Thursday, 28 January 2010

Thoughts on Mission

Here is the first part of my thoughts on mission.

We do what we do because we believe what we believe (theology and ethics), so in terms of mission and church planting I want to share my understanding and theology which will then inform what we will do in Newton Abbot. Here is what I believe to be crucial for the church plant in Newton Abbot in terms of what we believe about who Jesus is, which then informs us about what we believe mission should look like, which then informs us about what church should look like.
Go here for an extended a deeper theological reflection on what is below.

Incarnation – Future Fulfillment

The Incarnation[1] is a fundamental and foundational doctrine within the Christian faith whereby it is recognized that God has acted in a unique and distinctive way with the eternal Son of God coming in flesh to the world that was made through him.[2] The Incarnation is not merely about God identifying himself with us (although it undoubtedly is about that), but that God becomes one of us and embraces the fullness of our humanity in order that he might fully restore humanity and all of creation. Creation, therefore, has a goal, an ‘eschatological direction’, to become what God always intended it to become. Not merely a returning to something previous, but an intention to become something it has yet to be, something it never has been; something better. It is in light of this that the Incarnation can be seen to be so vital to humanity and all of creation; Christ has become one of us so that we might reach the goal to which God has called us.[3] This goal therefore, is for all of creation to participate in the communion of the triune God,[4] to ‘participate in the divine nature’[5] and escape the consequences of sin. For that reason the Incarnation reveals to us a God who desires us to become something more than we are at this moment and therefore truly incarnational mission must ‘in-flesh’ this concept of future fulfillment, of people and communities becoming something more than they are now, something they have never been before; something better. A church plant (alternative community)[6] in Newton Abbot would seek to enable the local community to journey towards a better future.

Incarnation – Identification

The Incarnation as identification is not about God resembling us and taking upon himself an ‘outer garment, like a beggar-cloak of a king who dresses up in order to seek out the love of a beggar-girl’,[7]it is about God stepping into our humanity and journeying with us through that humanity. From his birth in a cattle-shed to his death on the cross, Jesus fully identifies with the humanity that he created taking upon himself the limitations, conditions, temptations and struggles of humankind.[8] Yet in Christ identifying himself with us he reveals to us our condition, both good and bad; for in the humanity of the Son we see the goal of all humanity and also recognize how far we have wandered away from the goal that had been intended.[9] He reveals our need for salvation, not simply in terms of ‘getting to heaven’, but salvation in terms of complete and total healing from our ‘sin-sick’ state.[10] Sin has utterly contaminated all of creation and therefore humanity is in need of renewal and healing from our sin-sickness. That Christ fully identifies himself with humanity means that through him humanity may be fully healed and restored from its disorientated and contaminated condition; sin-sickness has a cure. Consequently, incarnational mission embraces this concept of identification, healing and future fulfillment and seeks to bring about healing and hope within the communities it is being worked out in. Because Jesus fully identified with humanity, an alternative community in Newton Abbot would seek to fully embrace the concept and practice of identifying with the local community. The church would find its missional focus in the ‘third place’ ensuring that we were a part of the community, meeting people where they were and ‘dwelling among them’. By identifying with the community the church has a valid and valuable voice into that community.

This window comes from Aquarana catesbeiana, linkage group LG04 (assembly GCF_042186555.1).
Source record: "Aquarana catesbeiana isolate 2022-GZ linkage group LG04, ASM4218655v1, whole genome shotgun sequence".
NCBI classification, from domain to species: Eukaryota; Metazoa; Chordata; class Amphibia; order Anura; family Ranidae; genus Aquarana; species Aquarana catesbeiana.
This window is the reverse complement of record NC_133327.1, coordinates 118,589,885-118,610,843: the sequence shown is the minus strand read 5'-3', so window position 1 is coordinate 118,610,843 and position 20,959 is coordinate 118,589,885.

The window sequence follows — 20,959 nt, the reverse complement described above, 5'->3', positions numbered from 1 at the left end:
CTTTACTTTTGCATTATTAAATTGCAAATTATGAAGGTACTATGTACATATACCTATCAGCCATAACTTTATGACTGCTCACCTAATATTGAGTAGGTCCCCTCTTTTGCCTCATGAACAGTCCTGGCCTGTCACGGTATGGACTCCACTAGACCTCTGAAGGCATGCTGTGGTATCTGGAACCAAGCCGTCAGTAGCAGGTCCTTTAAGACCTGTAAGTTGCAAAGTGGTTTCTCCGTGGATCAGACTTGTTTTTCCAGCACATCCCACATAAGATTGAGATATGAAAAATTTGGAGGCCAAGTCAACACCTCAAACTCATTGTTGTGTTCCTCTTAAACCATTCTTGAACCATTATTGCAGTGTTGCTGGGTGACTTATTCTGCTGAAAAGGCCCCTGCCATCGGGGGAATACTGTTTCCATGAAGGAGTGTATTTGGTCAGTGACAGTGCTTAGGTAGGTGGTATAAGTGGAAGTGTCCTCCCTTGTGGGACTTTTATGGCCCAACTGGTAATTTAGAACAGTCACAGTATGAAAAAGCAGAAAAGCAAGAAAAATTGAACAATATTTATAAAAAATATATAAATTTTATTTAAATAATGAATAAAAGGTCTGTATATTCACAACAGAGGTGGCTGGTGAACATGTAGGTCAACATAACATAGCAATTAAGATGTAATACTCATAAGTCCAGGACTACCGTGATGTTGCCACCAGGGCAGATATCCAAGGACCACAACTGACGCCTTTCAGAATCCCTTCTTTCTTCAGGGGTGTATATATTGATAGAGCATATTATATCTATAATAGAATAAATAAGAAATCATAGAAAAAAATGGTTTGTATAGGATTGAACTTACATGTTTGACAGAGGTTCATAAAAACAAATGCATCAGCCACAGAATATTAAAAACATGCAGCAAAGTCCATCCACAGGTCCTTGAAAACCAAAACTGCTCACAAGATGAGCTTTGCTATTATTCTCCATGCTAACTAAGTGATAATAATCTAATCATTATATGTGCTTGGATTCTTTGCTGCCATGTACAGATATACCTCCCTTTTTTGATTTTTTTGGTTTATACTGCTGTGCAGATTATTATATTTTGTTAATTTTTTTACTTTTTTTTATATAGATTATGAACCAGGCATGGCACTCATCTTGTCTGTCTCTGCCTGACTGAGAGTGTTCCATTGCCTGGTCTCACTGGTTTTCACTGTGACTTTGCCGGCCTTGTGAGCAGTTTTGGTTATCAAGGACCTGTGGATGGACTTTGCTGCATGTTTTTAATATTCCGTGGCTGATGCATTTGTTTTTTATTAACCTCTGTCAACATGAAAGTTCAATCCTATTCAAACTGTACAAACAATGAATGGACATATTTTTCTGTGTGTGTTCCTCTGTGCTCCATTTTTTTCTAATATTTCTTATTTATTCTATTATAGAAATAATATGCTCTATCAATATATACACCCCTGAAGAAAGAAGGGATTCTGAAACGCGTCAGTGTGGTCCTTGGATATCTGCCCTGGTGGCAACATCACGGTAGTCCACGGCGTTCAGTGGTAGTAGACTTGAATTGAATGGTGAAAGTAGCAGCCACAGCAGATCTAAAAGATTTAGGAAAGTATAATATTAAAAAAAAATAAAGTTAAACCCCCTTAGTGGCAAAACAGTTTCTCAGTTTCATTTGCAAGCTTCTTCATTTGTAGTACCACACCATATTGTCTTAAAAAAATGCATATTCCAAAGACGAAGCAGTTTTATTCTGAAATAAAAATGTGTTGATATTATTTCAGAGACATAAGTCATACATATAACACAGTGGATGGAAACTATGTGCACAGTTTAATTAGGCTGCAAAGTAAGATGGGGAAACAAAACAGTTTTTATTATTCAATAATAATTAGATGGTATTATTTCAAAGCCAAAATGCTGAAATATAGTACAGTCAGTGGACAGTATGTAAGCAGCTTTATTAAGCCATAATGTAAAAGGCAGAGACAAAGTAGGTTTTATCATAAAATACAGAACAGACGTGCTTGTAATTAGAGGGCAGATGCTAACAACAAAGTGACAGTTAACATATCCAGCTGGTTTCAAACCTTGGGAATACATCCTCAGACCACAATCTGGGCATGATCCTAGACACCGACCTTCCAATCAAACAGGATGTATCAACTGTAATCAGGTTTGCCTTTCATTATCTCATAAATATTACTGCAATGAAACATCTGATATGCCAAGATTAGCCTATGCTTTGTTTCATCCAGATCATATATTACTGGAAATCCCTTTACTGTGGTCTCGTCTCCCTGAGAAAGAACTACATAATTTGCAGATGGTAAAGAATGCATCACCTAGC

[1] ‘What is the meaning of the incarnation? A tear of divine pity.’ Barth, Karl, Theology and Church p 225

[2] John 1:10-11, Colossians 1:15-17

[3] Philippians 3:14

[4] See Volf, M., After Our Likeness, p 129

[5] 2 Peter 1:4 NIV

[6] Alternative Community is the term I will use sporadically for church plant.

[7] Frost and Hirsch, The Shaping of Things to Come, p 36

[8] Hebrews 4:15

[9] ‘This particular man Jesus Christ, therefore, is not to be considered and judged on the basis of some general preconception about human reality. Rather, every man, and the universal truth concerning man, is to be understood from this particular man.’ Barth, Karl, God Here and Now p 6

[10] This is a term Stanley Hauerwas uses to understand humanity as sinners and this sin disorientates our nature and us. See Hauerwas, S., ‘Sinsick’ p 192 cf. Colwell, J., Promise and Presence p 199-201

1 comment:

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That Christ fully identifies himself with humanity means that through him humanity may be fully healed and restored from its disorientated and contaminated condition; sin-sickness has a cure.